Oh, blessed heavens above! Before we left port, I had received a correspondence from my servant, Mr. Upton. He says that you are now a free woman. Joy of joys! Could that be true, my angel of angels?
Upton had written that your childhood sweetheart and spouse of twenty years had passed on after receiving a dreadful blow to the skull. My tears are flowing for you, my love, like the mighty Incontinence Falls of the great Amazon.
Mournfulness overtook me when I had found out your tiny cherubs had been called to heaven on that calamitous evening as well. Your poor spouse and children—all dead—all on the same day! Oh, Providence! Forsooth! I had no idea that you ‘were with children.’ Eight? Well, fuck meself.
I had instructed Upton, my man Friday, to insure the safety of your children, but alas, it was too late. Upton reported that the fire had spread too quickly through the mansion. By the time the frightening oaf had arose from his drunkenness in the barn, the mansion had become a mound of ashes. Thank the Lord that Upton was able to rescue and deliver you to the safety of the barn before the fire spread.
About the pregnancy. For my part, I do pardon you your irresistible charm. Upton can be unruly and some days I question my hiring the brute from the Calcutta Circus. Be assured that he is my “responsibility.” Upton comes from fine stock and I will personally claim the cherub, Uptonette, as a Ward of Court. When he approaches his fourth year, the child will be assured a fine position in a reputable shop.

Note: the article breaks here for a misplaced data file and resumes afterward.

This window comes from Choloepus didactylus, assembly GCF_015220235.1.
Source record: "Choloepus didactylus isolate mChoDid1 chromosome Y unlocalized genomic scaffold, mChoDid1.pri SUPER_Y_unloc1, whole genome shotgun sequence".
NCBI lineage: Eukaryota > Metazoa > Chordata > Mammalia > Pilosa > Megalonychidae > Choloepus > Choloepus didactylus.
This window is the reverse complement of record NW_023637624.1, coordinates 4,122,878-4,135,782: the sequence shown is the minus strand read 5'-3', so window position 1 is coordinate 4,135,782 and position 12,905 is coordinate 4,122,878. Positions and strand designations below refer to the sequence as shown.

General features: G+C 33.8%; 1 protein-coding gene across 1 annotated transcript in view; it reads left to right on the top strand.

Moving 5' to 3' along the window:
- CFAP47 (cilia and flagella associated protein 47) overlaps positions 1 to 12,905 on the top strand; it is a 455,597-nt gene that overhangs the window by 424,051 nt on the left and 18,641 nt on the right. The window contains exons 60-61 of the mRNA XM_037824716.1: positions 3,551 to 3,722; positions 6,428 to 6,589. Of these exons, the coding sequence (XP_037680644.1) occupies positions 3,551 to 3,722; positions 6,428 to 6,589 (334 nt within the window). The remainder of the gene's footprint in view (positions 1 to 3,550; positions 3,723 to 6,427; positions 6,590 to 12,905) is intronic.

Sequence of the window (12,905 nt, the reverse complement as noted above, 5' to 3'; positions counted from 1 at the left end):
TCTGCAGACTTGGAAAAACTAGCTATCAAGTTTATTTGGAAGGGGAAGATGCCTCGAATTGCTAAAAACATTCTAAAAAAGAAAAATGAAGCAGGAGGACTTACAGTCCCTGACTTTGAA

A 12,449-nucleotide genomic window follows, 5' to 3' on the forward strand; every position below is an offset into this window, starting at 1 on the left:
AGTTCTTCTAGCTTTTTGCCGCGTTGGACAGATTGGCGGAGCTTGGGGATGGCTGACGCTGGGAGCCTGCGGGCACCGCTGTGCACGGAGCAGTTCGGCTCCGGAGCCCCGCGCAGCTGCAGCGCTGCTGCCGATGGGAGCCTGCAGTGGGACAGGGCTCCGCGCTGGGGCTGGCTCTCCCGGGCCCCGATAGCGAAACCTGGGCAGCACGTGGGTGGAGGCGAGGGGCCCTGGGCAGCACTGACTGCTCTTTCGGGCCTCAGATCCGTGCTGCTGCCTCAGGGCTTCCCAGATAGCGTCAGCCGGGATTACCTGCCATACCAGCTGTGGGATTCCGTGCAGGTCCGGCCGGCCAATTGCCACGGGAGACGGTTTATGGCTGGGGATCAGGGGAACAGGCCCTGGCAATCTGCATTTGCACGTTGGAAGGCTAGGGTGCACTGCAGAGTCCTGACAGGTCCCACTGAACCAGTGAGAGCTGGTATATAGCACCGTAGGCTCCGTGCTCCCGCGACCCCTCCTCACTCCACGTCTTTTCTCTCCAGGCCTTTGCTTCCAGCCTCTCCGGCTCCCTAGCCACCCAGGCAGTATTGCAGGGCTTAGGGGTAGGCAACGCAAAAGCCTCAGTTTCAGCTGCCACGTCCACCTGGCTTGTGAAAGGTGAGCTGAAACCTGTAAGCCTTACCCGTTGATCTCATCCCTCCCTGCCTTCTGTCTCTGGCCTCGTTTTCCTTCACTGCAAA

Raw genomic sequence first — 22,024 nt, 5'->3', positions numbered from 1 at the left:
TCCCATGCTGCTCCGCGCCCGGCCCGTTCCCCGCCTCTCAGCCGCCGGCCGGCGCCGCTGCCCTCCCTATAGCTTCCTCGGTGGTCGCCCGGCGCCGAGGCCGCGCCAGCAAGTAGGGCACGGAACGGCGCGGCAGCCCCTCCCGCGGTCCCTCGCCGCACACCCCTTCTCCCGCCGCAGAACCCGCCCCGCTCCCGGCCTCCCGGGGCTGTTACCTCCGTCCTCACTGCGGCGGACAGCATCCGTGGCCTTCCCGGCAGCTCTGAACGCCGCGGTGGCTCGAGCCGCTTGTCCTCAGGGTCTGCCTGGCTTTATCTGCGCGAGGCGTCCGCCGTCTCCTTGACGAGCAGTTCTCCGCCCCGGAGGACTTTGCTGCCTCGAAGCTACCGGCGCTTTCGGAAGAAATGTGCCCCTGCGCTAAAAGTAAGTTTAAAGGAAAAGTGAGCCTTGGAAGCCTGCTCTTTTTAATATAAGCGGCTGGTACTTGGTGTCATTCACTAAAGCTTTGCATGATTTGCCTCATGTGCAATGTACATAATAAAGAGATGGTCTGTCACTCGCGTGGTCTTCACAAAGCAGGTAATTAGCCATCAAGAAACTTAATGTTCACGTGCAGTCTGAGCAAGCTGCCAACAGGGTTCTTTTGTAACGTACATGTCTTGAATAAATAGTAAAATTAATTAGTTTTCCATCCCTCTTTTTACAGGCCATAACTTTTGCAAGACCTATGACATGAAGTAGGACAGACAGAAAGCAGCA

I am a gentleman, my love. I will support you both until I can find the guttersnipe bastard a suitable place of employment where the sun and lice shall not harm his fair skin.
The hour of my arrival draweth fast on. Lastly, I vow that mine remaining eye desireth thou above most.
All my love,
Yours forever and ever,
(Sent from Bristol, England, May 14, 1784)
My Dearest Darling Huthbert,
Every day I look for your letters. Today, I feel that cupid is in the air.
A terrible thing happened at the Hollis’ grand mansion next door to my home this week. A terrible man attempted to kill neighbor’s entire family, except for the young wife, Hippolia, a woman who might be mistaken as my twin.
After clubbing the husband, Rhynos Hollis, to death, and presuming that the children were all asleep in bed, the villain set the house on fire. Thank the Lord above that all eight Hollis children were spending the week in London’s Marshalsea Children’s Prison because of a misunderstanding over the property rights of a beaten elder, or they all would have perished in that fire.